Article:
Residents of Baltimore City line up to vote as early voting begins in the state of Maryland at Edmondson High School on October 26, 2020, in Baltimore, Maryland. | J. Countess/Getty Images Tuesday is the last day to safely mail your ballot. Here’s what to do if you missed the deadline. More than 67 million Americans have already voted in the 2020 election, and if you’re not one of them: What are you waiting for? Whatever the reason, don’t wait any longer: Make a voting plan now. But just one week out from Election Day, your voting plan needs to be realistic. Specifically, you should now plan to vote in person or drop off your mail ballot, if you already have one. To put it another way: It’s now probably cutting it too close to send your ballot through the mail. The United States Postal Service recommends that “as a common-sense measure, you mail your complete ballot before Election Day, and at least one week prior to your state’s deadline.” Deadlines vary by state. Some states require ballots to be received or postmarked before Election Day (Louisiana, for example, must get your ballot by November 2). Others require that ballots be received by Election Day to be counted, and this includes swing states like Wisconsin and Michigan. Some states require ballots to be postmarked by Election Day, but have cutoffs on how late they can be received. For example, Pennsylvania requires a November 3 postmark, but those ballots have to arrive by November 6, or they won’t be counted. (You can look up your state’s information here.) So today really is the deadline. If you haven’t dropped your stamped ballot in the mailbox yet, it’s time to come up with a new plan. The good news is there is still plenty of time for that! If you have a mail ballot in hand, you should still have the option to drop it off with election officials, a polling place, designated drop-off location, or drop box before or on Election Day. And if you hadn’t thought about voting until today, it’s time for you to figure out how you’ll vote in person, either early or on Election Day. If you still want to “vote by mail,” drop that ballot off Voting by mail doesn’t have to mean literally voting by mail. Most states offer some form of drop-off option. Many states allow you to drop your ballot off at your local election office. At least 20 states will let voters drop off their mail ballots at your polling stationon Election Day. And about 40 states are offering some sort of drop boxes where voters can return ballots, though it may depend on the county where you live. Only two states — Tennessee and Mississippi — don’t allow for the hand-delivery of ballots. Kentucky doesn’t allow people to hand-deliver ballots, but does have drop box locations. Missouri, for some reason, makes a distinction between absentee voters (those who have a valid excuse) and people who just preferto vote by mail. Only absentee voters can hand-deliver ballots; mail voters must send through the mail. But as always, check the rules of your state, or call your local election officials, to find the best drop-off option. If you requested a mail ballot and haven’t received it, or if you have a mail ballot and haven’t turned it in yet, you can still vote in person. Many states, like Pennsylvania, require you to bring your mail ballot to the polling station and turn it in to poll workers. If you don’t have a ballot — you requested a ballot but never got one, or you threw it out, or your dog chewed it up — that’s also okay. But, as in Pennsylvania, you may have to vote via provisional ballot, which will count as long as election officials can verify you didn’t already vote by mail. This is just a safeguard against people voting twice, which is illegal, despite what people are saying. A few states, such as New York, automatically let your in-person vote override your mail vote, but definitely check your state’s rules first. Other states, like Florida, ask that you bring your ballot in, but if you don’t have it, election officials will let only let you cast a ballot in person if they can verify you haven’t already submitted a vote-by-mail. Some states, like Michigan, may ask voters who don’t turn in their ballots to sign an affidavit canceling any mail ballot before they can vote. If you’ve sent in your ballot already, or are planning to drop it off as soon as you finish reading this, do sign up for ballot tracking, if it’s available where you live. Many other states let you track the progress of your ballot on a voter portal on a state or local election site. This will tell you whether election officials have received your ballot, and, in some cases, it will let you know whether it’s been rejected or accepted. If your ballot has been rejected, some states allow you to go through what’s called a “cure process,” and many other states have adopted procedures to cure ballots during the pandemic. This process allows voters to fix any mismatched or missing signatures, or other possible mistakes that might otherwise prevent your vote from being counted. In many places, election officials are supposed to reach out to voters directly, but if anything seems amiss with your mail-in vote, you can always call the election office yourself. Otherwise, plan to vote in person as soon as you can Voting in person is always an option for those who haven’t cast their ballots already. If possible, you should do it now, or as soon as you can, rather than waiting until Election Day on November 3. About 40 states offer some form of early in-person voting, and much of it is happening this week. The dates and times vary by state and county, so check them out here. Lines have been long in some places for early voting, but they could be far worse on Election Day, and if you for some reason can’t wait in line on November 3, you might miss your chance to vote at all. But if you can only vote in person on Election Day, then stick to that plan, and do it! For those concerned about the Covid-19 risk of voting in person, public health officials say it’s relatively safe, and about as risky as going to the grocery store. You should still take precautions, though, like wearing a mask, trying to stay six feet apart from others while standing in line and inside the polling place, and washing your hands or using hand sanitizer once you’ve voted. If you’re still worried, check with your local election officials to see what kinds of precautions they’re taking at your local site. This is another reason to vote early, and to try to do it during off hours, when the polls might be less crowded. As Vox’s Dylan Scott reported, voting by mail may be the safest option from a public health perspective, “but whether it’s simply too late for you to vote by mail or you prefer to vote in person to eliminate the possibility of any mistakes in your ballot being processed, you can vote safely in person.” There is still plenty of time to cast your ballot. The United States could see unprecedented turnout this election, but that still requires everyone who’s eligible to get out and vote. So go and do it, now.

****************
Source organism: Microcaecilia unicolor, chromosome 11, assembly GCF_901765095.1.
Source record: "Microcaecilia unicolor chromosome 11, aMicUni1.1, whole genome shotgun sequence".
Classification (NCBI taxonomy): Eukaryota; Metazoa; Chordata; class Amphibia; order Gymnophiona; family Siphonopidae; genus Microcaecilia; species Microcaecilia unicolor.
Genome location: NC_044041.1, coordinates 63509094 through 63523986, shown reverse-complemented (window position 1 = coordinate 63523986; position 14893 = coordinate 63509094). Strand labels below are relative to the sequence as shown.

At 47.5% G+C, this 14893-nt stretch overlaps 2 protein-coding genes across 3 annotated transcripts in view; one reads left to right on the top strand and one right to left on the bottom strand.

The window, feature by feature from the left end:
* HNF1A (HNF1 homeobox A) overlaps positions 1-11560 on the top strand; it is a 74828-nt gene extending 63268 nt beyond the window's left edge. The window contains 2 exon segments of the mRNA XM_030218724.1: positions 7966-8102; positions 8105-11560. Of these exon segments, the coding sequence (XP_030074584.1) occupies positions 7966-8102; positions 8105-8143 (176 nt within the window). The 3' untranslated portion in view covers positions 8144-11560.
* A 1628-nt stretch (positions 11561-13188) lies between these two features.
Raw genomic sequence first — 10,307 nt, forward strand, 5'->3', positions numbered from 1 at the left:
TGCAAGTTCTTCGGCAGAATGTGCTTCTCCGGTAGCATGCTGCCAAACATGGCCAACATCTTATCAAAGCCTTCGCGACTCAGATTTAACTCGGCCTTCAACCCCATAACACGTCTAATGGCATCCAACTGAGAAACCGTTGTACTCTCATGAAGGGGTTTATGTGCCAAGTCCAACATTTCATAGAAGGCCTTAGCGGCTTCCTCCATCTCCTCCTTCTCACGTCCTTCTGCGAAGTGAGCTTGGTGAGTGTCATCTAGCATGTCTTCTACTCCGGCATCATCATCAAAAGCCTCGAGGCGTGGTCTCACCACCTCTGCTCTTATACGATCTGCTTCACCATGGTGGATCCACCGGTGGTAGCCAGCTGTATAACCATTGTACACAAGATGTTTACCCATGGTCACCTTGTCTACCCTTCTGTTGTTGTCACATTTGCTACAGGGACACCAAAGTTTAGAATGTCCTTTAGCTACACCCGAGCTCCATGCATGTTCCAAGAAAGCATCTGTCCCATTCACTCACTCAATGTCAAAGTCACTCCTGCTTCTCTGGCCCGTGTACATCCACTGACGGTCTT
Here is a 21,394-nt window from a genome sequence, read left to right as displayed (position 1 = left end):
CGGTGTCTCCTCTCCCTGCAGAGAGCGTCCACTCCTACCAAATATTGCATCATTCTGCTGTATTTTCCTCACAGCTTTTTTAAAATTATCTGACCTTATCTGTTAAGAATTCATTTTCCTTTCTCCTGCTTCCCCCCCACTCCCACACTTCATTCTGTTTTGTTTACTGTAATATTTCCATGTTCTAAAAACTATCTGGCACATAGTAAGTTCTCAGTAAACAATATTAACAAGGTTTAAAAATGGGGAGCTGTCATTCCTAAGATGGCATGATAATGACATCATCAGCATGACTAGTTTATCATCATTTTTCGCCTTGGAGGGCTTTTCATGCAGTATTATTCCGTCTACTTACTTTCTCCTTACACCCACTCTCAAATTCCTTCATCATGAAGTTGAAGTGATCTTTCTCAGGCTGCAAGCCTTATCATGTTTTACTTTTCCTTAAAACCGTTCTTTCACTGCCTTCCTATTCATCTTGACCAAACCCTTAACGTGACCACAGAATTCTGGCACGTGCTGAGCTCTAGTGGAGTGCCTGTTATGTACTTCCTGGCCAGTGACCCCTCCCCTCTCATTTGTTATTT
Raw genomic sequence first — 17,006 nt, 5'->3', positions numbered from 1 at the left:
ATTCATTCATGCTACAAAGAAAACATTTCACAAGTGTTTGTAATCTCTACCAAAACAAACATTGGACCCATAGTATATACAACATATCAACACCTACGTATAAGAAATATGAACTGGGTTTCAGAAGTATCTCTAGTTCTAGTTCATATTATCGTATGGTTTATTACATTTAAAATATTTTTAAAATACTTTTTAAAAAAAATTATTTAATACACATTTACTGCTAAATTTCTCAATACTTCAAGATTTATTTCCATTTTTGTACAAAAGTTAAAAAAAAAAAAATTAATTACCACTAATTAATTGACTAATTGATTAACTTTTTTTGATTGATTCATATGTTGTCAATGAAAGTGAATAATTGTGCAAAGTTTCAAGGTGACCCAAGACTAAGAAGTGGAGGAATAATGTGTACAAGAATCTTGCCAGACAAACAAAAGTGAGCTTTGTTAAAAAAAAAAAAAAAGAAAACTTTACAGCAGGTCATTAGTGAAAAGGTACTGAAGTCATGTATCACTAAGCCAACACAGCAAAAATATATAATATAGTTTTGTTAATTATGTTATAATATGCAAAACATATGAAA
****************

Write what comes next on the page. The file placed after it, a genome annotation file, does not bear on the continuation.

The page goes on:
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The Philadelphia police shooting of Walter Wallace Jr., explained